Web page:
Executive Perspective: The Right Man for the Job A Conversation with Andy Plump, M.D., Ph.D.

Contributed by:

Dr. Andy Plump, President, R&D, Takeda

NOTE: The content below contains the first few paragraphs of the printed article and the titles of the sidebars and boxes, if applicable.

Timing in life is everything, and for Andy Plump, M.D., Ph.D., taking on the role as president of R&D at Takeda in 2015 has proven to be advantageous not only for the 239-year-old company at a time when it needed a fresh approach, but also for patients around the globe.

Back in 2014, Andy was approached by Christophe Weber, president and CEO of Takeda, to head up the R&D organization. The thing was, Andy wasn’t looking for a new job. He had recently taken on a new research role at Sanofi. “It wasn’t until after the third call from Christophe’s team that I began to engage in discussions,” he says. “It was like one of those candles that wouldn’t burn out. I kept getting that next phone call, and that next phone call, and finally I thought it must be fate.”

Andy was already an admirer of Christophe as the architect of what would be an amazing turnaround of the iconic company. After their first video phone call, it was clear the two were aligned on vision, strategy, and operational goals.

“Christophe asked me how I would build an R&D organization if I could build one from scratch, and what was remarkable was how in sync we were, which of course is a big part of the success that we’ve had over the last five or so years,” Andy says. “We have had a connection right from the start.”

Takeda is a patient-driven, science-first R&D organization that focuses on core therapeutic areas — oncology, rare genetic diseases, neuroscience, and gastroenterology — with cutting-edge technologies.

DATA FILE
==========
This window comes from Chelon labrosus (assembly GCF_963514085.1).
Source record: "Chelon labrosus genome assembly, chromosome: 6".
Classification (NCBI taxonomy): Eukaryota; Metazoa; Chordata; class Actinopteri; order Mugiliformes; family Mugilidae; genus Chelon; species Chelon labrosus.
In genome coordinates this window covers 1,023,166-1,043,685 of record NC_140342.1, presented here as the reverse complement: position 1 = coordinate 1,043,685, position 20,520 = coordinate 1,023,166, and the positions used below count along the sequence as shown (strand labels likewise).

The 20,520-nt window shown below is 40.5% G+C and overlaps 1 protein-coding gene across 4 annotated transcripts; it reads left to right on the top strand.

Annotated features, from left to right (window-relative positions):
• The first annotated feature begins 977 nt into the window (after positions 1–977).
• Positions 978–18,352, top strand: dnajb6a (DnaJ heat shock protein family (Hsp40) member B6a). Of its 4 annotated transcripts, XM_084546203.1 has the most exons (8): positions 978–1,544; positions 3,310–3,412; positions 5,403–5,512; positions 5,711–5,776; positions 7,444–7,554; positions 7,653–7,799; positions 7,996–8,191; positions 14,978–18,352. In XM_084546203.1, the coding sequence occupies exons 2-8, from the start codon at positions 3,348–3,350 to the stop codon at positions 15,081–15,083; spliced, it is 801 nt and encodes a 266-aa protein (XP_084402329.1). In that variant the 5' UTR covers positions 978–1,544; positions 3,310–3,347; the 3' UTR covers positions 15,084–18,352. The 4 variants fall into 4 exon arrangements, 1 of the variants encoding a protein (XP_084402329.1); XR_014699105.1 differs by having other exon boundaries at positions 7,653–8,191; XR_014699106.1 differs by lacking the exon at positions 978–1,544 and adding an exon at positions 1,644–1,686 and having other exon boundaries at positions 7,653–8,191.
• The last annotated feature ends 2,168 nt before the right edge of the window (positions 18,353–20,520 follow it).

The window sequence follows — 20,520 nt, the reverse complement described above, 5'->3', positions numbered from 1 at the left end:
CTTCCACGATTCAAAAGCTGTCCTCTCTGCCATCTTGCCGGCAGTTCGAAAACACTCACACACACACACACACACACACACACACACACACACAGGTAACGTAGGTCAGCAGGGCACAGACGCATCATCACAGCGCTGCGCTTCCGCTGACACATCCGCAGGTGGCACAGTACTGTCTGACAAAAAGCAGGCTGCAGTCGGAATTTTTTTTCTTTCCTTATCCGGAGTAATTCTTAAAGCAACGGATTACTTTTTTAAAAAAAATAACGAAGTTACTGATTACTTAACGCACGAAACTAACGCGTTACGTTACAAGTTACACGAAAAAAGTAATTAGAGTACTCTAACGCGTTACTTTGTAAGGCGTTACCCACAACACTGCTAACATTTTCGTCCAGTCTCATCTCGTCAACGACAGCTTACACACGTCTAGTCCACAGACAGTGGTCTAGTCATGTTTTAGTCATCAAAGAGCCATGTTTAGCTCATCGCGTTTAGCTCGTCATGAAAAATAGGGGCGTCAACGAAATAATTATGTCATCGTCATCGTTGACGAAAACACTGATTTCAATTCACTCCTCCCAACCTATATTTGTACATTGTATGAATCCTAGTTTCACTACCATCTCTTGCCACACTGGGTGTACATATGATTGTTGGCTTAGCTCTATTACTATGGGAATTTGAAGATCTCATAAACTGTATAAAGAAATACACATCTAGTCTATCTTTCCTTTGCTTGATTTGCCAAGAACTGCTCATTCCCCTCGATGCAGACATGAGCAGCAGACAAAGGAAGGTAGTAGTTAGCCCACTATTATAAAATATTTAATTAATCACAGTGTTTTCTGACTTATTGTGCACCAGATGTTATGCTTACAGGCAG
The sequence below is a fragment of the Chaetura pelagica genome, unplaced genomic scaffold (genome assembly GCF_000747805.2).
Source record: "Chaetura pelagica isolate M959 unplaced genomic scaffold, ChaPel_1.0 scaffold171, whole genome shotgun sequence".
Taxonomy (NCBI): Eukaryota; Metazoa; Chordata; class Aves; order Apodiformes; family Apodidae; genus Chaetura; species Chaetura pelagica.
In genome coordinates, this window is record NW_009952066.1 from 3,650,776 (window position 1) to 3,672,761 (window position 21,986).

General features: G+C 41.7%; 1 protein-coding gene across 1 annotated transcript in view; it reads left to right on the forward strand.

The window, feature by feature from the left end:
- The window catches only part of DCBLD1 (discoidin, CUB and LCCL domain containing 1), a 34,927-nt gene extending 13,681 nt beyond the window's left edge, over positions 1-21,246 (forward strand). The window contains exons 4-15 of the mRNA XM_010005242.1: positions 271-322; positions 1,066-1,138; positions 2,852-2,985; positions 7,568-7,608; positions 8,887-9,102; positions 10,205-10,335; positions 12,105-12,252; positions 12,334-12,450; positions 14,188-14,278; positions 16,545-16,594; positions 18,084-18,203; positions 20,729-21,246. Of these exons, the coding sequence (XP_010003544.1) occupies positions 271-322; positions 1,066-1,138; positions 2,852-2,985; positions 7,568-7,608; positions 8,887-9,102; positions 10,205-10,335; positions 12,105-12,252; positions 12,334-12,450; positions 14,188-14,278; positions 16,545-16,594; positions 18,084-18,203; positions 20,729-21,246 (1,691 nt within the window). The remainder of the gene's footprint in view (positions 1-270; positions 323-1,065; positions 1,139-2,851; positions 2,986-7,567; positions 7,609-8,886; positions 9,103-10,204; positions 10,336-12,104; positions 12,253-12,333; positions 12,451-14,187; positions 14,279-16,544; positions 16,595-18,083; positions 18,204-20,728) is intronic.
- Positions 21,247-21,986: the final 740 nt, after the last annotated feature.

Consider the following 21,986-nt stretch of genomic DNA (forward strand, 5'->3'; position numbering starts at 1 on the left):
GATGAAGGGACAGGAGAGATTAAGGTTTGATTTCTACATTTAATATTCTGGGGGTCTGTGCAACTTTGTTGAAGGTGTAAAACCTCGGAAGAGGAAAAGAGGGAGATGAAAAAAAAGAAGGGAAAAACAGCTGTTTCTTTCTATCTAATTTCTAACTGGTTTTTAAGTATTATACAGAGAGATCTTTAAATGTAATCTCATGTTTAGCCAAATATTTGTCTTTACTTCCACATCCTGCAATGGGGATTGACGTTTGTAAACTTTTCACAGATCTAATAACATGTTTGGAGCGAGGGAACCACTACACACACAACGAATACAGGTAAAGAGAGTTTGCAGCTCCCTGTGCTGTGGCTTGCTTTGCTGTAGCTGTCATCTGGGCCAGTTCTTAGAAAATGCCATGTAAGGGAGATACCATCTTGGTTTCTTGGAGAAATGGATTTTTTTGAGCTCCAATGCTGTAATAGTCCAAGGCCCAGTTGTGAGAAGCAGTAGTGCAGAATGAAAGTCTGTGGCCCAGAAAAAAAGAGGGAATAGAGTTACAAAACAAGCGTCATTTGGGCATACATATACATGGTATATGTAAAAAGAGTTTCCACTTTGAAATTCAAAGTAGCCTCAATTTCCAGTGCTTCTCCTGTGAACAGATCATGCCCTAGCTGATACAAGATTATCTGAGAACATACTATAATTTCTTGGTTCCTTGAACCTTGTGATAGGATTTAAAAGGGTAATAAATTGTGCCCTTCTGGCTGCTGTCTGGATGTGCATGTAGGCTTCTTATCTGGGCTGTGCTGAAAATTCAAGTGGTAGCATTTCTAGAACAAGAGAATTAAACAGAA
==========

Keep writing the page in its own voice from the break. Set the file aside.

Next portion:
Currently, Takeda invests approximately $4.5 billion in R&D a year, with more than 50% of its pipeline of 40 molecular entities targeting orphan indications. The company also boasts an impressive diversity of modalities, ranging from small molecules to antibody therapeutics, peptide and oligonucleotide and microbiome-based therapeutics and targeted NK-cell and T-cell based therapies. In addition, the company has more than 200 active partnerships.

Since Andy joined Takeda, the company’s success has been significant. Late in 2019, Takeda expected that its 14 current global growth brands would generate significant momentum enabled by at least 20 additional indications and major market expansions through fiscal year 2024. In the same time period, the organization anticipates delivering 12 new molecular entities with the potential for launch in 14 indications, representing best-in-class or first-in-class therapies across its core areas of focus.
This extraordinary momentum is based on Andy’s solid vision of what an R&D organization should and could look like, which starts with patients and works to ensure that great science follows.

PharmaVOICE: How did you approach the transformation of Takeda’s R&D organization?